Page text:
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Long Bridge Swim Articles

It has become a monster!
The Long Bridge Swim has become a monster, said race organizer Eric Ridgway, who 15 years ago came up with the idea to swim the 1.76 mile span of Lake Pend Oreille alongside the Long Bridge in Sandpoint. And a damn good monster, at that. More than 700 swimmers took part in the 15th Annual Long Bridge Swim, which once again broke an attendance record as word of the unique, 1.76 mile open water swim continues to spread.

Record turnout expected for Long Bridge Swim
Attention swim fans: It's back, and more popular than ever. More than 700 people are expected to hit the water – far surpassing the previous high – as the 14th Annual Long Bridge Swim gets underway Saturday in Sandpoint.

Leg cast no deterrent for Sandpoint swimmer
There is dedication and love of sport, and then there is swimming 1.76 miles with a cast on your leg because "I was dead-set on doing it." Jen Sandstrom, a 36 year-old mother of five from Sandpoint, swam the Long Bridge Swim for the first time last year and wasn't about to let torn ligaments in her ankle or a cast on her leg stop her this year. So she got her doctor's permission, wrapped a pink water wing around her pink cast, then basically used only arms to finish the swim in a remarkable one hour, 22 minutes.

Swimming Sandpoint style
For the first time ever, the race will also be the United States Masters Swimming Open Water National Championships. While there will be world class swimmers, former and current collegiate swimmers and a host of top-notch competitors tearing up the water, the race will also stay true to its original roots – namely providing a fun time for everyone while swimming north along the Long Bridge for 1.76 miles.

Fun the focus of the 12th annual Long Bridge Swim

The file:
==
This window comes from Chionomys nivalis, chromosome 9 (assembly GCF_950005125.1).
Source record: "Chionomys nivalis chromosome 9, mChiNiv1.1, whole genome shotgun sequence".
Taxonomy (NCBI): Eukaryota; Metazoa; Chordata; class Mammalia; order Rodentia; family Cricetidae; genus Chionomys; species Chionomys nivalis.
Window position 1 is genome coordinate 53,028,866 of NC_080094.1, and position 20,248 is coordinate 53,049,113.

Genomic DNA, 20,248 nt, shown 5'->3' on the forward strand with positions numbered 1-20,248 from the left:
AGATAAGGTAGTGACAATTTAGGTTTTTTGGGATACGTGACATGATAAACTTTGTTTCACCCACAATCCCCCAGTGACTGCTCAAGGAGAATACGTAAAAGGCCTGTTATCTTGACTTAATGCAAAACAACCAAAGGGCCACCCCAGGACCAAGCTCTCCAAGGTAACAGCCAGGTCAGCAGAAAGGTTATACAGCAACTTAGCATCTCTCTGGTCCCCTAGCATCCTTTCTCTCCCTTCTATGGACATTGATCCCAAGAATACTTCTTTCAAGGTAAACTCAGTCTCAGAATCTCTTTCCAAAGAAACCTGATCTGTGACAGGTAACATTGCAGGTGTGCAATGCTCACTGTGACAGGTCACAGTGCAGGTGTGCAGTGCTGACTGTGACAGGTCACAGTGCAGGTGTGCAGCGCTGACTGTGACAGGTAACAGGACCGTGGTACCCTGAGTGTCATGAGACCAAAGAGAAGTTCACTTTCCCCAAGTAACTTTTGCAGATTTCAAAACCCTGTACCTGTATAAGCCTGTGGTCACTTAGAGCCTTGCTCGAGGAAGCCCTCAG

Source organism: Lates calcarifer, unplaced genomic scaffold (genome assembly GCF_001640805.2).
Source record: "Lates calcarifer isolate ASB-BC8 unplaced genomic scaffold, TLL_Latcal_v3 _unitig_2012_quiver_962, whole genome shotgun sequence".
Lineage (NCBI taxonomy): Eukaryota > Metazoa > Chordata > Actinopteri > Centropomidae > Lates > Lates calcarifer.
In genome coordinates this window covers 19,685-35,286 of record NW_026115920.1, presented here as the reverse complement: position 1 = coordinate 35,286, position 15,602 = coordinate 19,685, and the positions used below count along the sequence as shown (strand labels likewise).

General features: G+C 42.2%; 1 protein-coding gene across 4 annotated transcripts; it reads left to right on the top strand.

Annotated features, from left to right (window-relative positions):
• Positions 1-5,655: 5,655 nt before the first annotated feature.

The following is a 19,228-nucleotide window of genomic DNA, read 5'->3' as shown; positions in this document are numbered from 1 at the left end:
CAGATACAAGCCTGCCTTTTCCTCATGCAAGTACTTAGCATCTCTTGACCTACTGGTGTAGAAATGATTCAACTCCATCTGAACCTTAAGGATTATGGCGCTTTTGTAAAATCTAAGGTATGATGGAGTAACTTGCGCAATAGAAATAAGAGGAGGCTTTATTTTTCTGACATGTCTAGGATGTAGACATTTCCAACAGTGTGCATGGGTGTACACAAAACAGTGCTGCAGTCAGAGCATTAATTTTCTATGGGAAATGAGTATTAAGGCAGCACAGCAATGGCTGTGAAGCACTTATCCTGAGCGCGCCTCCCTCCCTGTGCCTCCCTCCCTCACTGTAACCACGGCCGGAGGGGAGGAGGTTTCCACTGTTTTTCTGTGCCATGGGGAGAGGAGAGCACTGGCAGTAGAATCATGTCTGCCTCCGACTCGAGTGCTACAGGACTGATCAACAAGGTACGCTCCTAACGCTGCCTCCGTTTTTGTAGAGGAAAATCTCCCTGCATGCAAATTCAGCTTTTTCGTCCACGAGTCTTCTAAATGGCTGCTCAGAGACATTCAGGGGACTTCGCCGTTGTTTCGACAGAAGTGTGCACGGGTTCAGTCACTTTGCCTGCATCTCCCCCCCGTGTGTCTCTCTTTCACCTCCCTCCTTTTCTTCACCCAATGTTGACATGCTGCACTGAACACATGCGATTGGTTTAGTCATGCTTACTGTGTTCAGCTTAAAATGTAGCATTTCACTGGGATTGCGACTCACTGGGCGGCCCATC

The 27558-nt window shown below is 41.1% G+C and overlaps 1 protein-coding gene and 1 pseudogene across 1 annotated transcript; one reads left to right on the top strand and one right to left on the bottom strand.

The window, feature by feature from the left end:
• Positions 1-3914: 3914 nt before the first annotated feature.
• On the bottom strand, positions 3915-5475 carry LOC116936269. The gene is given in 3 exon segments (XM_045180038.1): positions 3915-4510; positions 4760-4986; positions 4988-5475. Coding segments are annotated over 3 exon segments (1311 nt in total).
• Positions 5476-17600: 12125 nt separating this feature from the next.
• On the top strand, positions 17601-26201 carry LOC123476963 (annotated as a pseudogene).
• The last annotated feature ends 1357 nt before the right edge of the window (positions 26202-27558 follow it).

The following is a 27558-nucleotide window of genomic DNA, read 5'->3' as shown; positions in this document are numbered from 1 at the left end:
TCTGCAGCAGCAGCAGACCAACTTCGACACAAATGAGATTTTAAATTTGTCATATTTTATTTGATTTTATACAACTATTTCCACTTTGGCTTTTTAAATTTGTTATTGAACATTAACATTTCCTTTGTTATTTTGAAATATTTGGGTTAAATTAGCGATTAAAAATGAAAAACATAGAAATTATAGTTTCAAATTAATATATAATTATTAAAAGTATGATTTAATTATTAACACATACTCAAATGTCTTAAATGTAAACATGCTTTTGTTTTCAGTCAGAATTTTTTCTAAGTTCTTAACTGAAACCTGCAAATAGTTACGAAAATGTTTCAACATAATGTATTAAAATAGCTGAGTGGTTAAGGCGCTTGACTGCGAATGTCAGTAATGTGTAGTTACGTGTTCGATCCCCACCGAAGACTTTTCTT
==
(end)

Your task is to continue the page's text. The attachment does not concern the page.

World class swimmers, two sets of twins, numerous cancer survivors, a blind woman, an 85 year-old man and a 7 year-old girl will be among the more than 500 people taking to the water Saturday in the 12th Annual Lake Pend Oreille Long Bridge Swim.

Take the challenge and plunge into the Long Bridge Swim
Imre Schmidt wasn't the first to complete last year's Long Bridge Swim. But then, he wasn't the last either. Instead, the 83-year-old finished the 1.76-mile swim in a respectable 1 hour, 14 minutes and 30 seconds.


Crazy Lake Swimmers' Articles

Crazy Lake Swimmers blown by the winds of caution
As the houseboat trailed a lone swimmer heading down the river on Saturday, families came out to cheer and wave, construction workers stared expressionless at the unusual sight, and people along the river came out to snap some photographs. Concerned friends phoned and reported seeing the Crazy Lake Swimmers going the wrong way. What started out as the "Sandpoint City Beach to Button Hook Bay Down and Back Swim" evolved into the "Slingshot-Down the River Swim" as the boat tossed and turned and the captain became nervous in the early hours of Saturday morning.

Swimmers circumnavigate Lake Pend Oreille
The words "long" and "exhausted" were uttered often as a group of 10 local swimmers finally hit shore Sunday night after circumnavigating the entire coast of Lake Pend Oreille – a swimming feat unrivaled in both length and scope. "Historic," "teamwork," "incredible," "glorious" and "inspiring" were also mentioned upon completion of an adventure that lasted more than 46 hours and covered more than 83 miles – or 1.8 miles per hour for those scoring at home.

'Swimming into the dark'
The sun was just beginning to crest over the Cabinet Mountains, geese lined Sandpoint's City Beach and the air was filled with whoops and hollers as 11 swimmers came ashore Sunday morning after an historic 17-hour maiden voyage. Shivering, exhausted and jubilant at the same time, the team of swimmers had just become the first group ever to swim the entire length of Lake Pend Oreille. They started Saturday afternoon at Buttonhook Bay, which is located south of Bayview, and unexpectedly beat the Sunday morning sunrise to Sandpoint. All told they conquered 36 miles at an impressive clip of more than two miles per hour, which was much faster than anticipated.